Power Steering Fluid Flush

Power steering fluid lubricates, removes heat, and transfers hydraulic pressure. Therefore, it must withstand the high pressures and temperatures in today's hydraulic power steering systems.

Power Steering Fluid Reservoir

When it turns dark brown or black colored, it has oxidized and lost its fundamental properties. As a result, particles from the pump and rack/gearbox collect at the bottom of the reservoir. If not flushed, varnish forms, seals harden, and hoses deteriorate.

Fresh power steering fluid contains additives that protect seals, hoses, the power steering pump, and rack and pinion from premature wear.

Removing Old Power Steering Fluid

These systems usually contain a couple of pints of fluid. Generally, the exchange process includes using a fluid extractor or disconnecting the return hose from the pump to drain the fluid, replacing the hose, and refilling the reservoir.

A four-step guide that shows how to flush a power steering system.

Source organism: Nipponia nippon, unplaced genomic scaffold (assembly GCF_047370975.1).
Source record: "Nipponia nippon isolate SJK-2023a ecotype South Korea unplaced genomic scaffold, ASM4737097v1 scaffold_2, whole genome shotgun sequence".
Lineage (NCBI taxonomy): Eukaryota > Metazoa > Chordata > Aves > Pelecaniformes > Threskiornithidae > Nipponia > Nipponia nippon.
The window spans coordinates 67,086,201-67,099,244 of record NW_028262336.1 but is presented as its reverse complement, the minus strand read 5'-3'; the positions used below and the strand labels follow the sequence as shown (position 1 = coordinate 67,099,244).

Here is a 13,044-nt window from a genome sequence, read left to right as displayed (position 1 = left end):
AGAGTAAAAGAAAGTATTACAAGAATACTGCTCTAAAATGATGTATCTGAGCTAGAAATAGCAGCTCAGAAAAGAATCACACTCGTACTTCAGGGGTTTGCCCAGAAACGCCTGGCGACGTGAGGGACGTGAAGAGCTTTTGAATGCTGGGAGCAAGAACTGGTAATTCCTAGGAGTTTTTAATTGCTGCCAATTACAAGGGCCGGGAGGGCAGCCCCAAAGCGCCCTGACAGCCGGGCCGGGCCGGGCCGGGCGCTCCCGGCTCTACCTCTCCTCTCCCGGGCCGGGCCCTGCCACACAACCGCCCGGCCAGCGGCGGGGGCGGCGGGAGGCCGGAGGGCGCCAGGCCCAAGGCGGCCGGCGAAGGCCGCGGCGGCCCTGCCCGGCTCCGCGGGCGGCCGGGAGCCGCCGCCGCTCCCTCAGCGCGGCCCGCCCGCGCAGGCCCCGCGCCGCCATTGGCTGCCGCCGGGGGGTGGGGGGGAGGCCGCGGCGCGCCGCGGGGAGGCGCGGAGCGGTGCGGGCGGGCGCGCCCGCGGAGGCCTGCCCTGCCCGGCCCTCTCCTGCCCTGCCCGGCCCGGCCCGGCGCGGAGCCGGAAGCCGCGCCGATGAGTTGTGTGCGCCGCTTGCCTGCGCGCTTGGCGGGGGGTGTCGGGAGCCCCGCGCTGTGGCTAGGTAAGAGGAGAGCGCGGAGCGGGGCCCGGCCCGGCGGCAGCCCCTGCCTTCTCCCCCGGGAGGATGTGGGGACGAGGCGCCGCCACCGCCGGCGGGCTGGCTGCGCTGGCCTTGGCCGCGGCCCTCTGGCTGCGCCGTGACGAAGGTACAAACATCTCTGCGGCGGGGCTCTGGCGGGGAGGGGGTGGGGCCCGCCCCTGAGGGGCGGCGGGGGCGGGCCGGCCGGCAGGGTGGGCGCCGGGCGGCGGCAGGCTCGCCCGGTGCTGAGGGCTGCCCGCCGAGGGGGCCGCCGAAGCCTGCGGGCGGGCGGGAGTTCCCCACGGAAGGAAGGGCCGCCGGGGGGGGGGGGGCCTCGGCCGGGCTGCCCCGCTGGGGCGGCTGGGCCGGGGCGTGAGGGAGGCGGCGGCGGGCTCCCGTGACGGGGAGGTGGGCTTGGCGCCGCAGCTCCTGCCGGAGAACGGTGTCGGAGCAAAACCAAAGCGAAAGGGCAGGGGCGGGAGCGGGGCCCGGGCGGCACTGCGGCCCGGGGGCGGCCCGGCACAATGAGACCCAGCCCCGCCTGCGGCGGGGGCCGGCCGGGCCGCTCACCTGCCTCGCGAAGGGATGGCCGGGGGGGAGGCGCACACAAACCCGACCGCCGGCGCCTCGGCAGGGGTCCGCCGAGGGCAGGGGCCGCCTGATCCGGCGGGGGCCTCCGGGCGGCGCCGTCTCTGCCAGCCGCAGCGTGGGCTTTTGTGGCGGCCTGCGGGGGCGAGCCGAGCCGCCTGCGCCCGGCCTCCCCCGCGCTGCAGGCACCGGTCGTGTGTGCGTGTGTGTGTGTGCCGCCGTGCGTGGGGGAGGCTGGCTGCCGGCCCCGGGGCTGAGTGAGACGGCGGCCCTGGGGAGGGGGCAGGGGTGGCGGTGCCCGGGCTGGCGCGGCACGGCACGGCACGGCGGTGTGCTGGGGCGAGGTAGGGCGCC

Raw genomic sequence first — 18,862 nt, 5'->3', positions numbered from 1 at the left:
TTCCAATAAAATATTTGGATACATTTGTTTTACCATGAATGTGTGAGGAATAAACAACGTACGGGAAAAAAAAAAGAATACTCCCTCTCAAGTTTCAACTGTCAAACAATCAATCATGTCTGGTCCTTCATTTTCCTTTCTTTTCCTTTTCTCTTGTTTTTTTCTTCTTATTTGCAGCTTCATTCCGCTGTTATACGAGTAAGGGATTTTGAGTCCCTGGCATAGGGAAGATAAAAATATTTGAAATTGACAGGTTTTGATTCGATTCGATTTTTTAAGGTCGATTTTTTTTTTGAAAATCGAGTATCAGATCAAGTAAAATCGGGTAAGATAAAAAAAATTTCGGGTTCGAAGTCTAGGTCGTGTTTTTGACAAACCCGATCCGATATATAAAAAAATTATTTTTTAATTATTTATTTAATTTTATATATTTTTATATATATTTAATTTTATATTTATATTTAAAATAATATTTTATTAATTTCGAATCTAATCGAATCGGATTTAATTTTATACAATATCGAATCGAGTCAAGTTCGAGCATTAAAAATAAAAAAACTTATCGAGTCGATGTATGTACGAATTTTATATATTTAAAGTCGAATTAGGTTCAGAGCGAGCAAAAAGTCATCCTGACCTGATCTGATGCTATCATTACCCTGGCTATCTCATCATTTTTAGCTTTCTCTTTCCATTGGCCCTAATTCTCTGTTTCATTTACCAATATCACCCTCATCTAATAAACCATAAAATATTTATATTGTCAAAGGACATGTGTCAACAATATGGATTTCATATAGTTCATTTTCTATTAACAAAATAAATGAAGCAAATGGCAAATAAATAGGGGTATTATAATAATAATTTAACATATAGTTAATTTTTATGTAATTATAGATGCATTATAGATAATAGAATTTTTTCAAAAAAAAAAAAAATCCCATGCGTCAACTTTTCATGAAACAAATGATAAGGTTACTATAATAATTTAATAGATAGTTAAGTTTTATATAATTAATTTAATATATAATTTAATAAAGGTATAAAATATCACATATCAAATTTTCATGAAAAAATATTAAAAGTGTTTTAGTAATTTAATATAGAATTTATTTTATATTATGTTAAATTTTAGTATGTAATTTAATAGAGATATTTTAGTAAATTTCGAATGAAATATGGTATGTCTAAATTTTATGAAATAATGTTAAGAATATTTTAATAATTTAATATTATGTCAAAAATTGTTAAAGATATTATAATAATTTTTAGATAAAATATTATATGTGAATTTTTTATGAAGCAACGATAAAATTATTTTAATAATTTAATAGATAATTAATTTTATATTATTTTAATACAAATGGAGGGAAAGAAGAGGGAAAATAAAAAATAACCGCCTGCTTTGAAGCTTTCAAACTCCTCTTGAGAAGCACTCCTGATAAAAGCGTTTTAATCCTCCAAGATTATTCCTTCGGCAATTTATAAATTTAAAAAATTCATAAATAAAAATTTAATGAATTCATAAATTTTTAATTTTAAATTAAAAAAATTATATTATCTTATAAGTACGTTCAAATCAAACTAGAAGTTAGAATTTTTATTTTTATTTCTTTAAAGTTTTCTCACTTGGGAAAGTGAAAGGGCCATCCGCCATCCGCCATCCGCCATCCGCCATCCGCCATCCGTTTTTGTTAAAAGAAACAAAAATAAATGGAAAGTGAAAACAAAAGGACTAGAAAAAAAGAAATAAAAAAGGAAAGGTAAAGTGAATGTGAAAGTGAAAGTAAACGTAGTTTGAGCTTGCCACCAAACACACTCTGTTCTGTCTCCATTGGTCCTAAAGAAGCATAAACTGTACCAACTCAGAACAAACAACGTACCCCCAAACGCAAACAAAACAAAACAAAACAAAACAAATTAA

The illustration shows a power steering fluid flush. Depending on how dirty and contaminated the system is, it may require a helper and several quarts of fluid.

Start and immediately shut down the engine. Repeat this process several times in a row to replace the old fluid. Listen for noise, and never run a hydraulic power steering pump dry.

Always use the correct fluid and flush or change the fluid according to the manufacturer's specifications. Some manufacturers recommend flushing with a solvent-free power steering cleaner before a regular fluid exchange or every 50,000 miles. It helps remove harmful deposits and debris that lead to power steering problems.